Monday 21 September: International Day of Peace

Monday 21 September
the International Day of Peace
Let’s reach 40 million people meditating for peace
Connecting for Peace

Through our collaboration with Heartfulness, and many global peace ambassadors and peace organisations, we invite all to join us in celebrating the International Day of Peace. Together with partners, we hope that 40 million people will be empowered to create a chain of meditation for World Peace on Monday 21 September to start a movement highlighting the connection between inner peace and peace in the world around us.

At the GHFP, we conceptualise peace as an inner spiritual state that has implications for our worldly processes. Dr Scherto Gill, our Senior Fellow, draws on the GHFP’s book entitled Understanding Peace Holistically, and offers three interconnected ideas:

First, peace is a spiritual value. As an inner state, peace is a special kind of tranquillity where we identify with the self as the essence of the ‘I’, the soul. Hence the expression: “I am a Soul.”  The ‘I’ connects well with that which is peaceful, such as the Divine, the Sacred, the Spirit. When our spiritual self-identification is primary, it can generate a blissful serenity that defuses the potentially violent nature of inner conflict. The peaceful ‘I’ can transcend the lived psychological tensions and calm their non-peaceful tendencies. This inner state is then experienced in our relationship with our self, other people and other beings in the world. In this way, inner peace denotes our intention and capacity to be in the right relationship, including living harmoniously with others near and far. When we are in such a state of peace, we can be ethical in our thoughts, attitudes, and acts – these are spontaneous expressions of spirituality.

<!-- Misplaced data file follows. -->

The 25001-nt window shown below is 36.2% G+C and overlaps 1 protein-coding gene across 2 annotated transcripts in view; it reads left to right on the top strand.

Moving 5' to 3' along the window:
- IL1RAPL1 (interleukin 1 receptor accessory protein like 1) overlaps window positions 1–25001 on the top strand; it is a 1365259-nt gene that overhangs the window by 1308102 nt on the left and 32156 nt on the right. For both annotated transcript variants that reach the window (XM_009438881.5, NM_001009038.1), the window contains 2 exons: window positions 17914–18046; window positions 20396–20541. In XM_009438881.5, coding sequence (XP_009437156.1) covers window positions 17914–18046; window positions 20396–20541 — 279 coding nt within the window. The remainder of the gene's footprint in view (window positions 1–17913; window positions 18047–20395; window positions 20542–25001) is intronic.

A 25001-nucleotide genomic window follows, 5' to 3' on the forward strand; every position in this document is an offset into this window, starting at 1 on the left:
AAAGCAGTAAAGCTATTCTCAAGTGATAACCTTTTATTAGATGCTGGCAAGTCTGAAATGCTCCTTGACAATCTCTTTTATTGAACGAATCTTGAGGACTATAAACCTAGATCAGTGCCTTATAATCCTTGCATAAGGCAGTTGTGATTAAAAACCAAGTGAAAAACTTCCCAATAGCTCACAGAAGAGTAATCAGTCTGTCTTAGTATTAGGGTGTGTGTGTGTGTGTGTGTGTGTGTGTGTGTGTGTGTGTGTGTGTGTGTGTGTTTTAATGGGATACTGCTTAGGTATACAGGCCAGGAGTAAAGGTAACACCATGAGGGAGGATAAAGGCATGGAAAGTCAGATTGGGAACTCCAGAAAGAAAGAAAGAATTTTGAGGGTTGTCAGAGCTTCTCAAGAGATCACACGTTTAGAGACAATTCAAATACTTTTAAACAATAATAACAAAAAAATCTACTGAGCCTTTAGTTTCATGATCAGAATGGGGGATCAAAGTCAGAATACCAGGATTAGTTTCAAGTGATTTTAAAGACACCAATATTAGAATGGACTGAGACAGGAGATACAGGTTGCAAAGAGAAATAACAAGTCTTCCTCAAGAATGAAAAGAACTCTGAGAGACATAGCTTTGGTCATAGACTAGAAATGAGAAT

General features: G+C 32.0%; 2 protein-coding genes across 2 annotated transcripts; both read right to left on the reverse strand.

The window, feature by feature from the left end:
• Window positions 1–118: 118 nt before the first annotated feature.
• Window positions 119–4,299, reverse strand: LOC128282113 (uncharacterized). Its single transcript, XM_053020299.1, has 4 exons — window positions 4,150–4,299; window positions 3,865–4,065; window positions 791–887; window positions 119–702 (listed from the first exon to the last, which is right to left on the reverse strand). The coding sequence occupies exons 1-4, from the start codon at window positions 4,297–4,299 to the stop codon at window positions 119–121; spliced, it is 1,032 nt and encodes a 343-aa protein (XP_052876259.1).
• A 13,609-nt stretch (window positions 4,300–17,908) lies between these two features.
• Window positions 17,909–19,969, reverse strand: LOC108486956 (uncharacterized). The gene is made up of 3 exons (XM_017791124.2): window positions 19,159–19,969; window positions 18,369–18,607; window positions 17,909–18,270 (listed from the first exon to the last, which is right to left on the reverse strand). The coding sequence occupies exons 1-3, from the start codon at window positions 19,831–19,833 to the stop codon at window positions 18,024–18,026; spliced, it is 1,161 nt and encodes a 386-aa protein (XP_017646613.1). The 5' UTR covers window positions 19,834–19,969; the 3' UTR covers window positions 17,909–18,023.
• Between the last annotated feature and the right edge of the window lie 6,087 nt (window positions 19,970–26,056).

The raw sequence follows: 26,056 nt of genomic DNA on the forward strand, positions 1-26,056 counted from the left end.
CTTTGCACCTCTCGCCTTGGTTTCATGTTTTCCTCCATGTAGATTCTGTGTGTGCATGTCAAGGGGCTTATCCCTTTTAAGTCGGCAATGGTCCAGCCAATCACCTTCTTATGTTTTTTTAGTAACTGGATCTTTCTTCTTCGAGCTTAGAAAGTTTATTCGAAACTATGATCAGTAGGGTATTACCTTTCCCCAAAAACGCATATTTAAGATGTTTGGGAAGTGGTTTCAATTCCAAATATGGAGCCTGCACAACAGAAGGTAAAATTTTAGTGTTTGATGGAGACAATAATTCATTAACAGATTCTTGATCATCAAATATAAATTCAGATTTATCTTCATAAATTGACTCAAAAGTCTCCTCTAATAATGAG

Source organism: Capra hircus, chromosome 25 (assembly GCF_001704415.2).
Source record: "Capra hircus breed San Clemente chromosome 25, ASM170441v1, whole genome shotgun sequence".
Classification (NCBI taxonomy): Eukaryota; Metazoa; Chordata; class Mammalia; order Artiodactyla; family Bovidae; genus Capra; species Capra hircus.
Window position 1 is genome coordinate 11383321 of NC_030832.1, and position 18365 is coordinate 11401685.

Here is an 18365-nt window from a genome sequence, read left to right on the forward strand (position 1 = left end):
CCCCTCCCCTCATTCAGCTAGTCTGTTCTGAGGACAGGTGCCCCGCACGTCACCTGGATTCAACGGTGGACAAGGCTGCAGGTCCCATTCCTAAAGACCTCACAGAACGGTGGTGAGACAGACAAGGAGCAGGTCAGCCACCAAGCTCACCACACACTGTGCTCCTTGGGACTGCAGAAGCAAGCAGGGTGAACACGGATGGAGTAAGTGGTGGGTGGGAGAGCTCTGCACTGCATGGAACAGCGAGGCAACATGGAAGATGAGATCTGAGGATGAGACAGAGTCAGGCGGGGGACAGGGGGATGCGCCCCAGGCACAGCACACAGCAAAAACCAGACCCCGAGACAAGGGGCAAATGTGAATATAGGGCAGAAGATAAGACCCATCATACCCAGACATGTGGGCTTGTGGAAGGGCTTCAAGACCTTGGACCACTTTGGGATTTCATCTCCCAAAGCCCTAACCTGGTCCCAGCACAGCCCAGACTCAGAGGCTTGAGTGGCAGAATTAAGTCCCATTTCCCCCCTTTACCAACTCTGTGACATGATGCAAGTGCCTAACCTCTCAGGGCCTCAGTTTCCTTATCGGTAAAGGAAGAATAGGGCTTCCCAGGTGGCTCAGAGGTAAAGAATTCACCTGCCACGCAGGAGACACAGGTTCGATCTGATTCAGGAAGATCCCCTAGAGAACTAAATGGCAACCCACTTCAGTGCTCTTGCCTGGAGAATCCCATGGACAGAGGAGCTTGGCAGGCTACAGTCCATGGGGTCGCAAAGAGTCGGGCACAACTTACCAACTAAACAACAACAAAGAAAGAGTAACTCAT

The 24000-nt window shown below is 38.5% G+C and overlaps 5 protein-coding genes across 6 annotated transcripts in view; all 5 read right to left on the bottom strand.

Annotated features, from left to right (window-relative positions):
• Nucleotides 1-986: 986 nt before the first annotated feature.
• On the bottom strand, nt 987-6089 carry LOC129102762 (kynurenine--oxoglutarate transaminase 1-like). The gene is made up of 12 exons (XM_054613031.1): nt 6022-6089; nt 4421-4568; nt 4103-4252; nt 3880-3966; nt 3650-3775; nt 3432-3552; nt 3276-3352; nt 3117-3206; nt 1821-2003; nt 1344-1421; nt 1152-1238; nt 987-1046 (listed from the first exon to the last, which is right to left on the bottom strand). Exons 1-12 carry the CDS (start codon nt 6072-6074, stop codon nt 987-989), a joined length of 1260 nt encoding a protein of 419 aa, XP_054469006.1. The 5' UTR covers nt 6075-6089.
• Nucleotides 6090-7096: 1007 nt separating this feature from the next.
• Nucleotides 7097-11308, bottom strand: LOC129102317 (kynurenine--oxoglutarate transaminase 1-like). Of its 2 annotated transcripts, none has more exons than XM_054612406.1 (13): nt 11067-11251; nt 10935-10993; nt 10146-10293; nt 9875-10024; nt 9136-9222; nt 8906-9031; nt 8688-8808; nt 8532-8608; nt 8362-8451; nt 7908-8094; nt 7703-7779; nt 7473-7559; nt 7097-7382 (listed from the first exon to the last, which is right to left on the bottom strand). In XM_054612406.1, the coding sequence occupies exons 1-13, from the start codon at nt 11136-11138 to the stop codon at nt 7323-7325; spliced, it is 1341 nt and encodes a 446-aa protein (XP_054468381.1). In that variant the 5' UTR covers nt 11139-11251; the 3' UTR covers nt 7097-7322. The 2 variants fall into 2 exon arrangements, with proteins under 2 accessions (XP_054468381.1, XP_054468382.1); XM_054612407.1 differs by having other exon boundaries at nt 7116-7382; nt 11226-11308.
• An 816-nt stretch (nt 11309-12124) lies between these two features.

Second, peace is a potential feature of all aspects of human life that involve conflict. Our world is characterised by diversity, and where there is difference, inevitably there is conflict, tension, and contradiction. These are normal ebbs and flows of life and they should not be equated with violence. Hence, conflict is not the opposite of peace, and peace does not require eliminating conflict. Often, the presence of conflict can invite us to encounter, to dialogue, to engage our humanness, to recognise each other as human beings, as part of a ‘WE’. With this mutual recognition, we can transform conflict towards innovation and positive change. With this mutual recognition, we can resolve violence – not only because violence dehumanises and therefore we reject it, but also because if others are violated and hurt, one is equally hurting – that is precisely the nature of being part of a WE. Therefore non-violence is always part of peace-making in the world – It is an active striving towards love, friendship, respect and justice that denounces all forms of antagonism, violence, and enemy-making.

Third, peace is constituted in human life itself, our well-being and flourishing. Peacefulness as a spiritual value is rooted in the intrinsically valuable nature of our being. Being human is itself valuable, regardless who we are, where we are from, nor what we are, what we do. This self-perception is a fundamental form of dignity, self-respect, or self-love. Seeing human beings (and other beings on the planet) in this way allows us to recognise that all lives, well-being and flourishing are likewise valuable. Similarly, the contents of our lives, including our experiences, activities, processes, relationships, also have intrinsic value. Peace as a spiritual state directs our appreciative awareness to these values. For peacefulness to pertain our well-being and flourishing, it requires our institutions to be underpinned by a culture that embodies the values of respect and compassion, our public practices to be humanising and forgiving. Equally, global socio-economic and political systems need to reflect this respect for the inherent non-instrumental value of human being, human life, and all lives on the planet.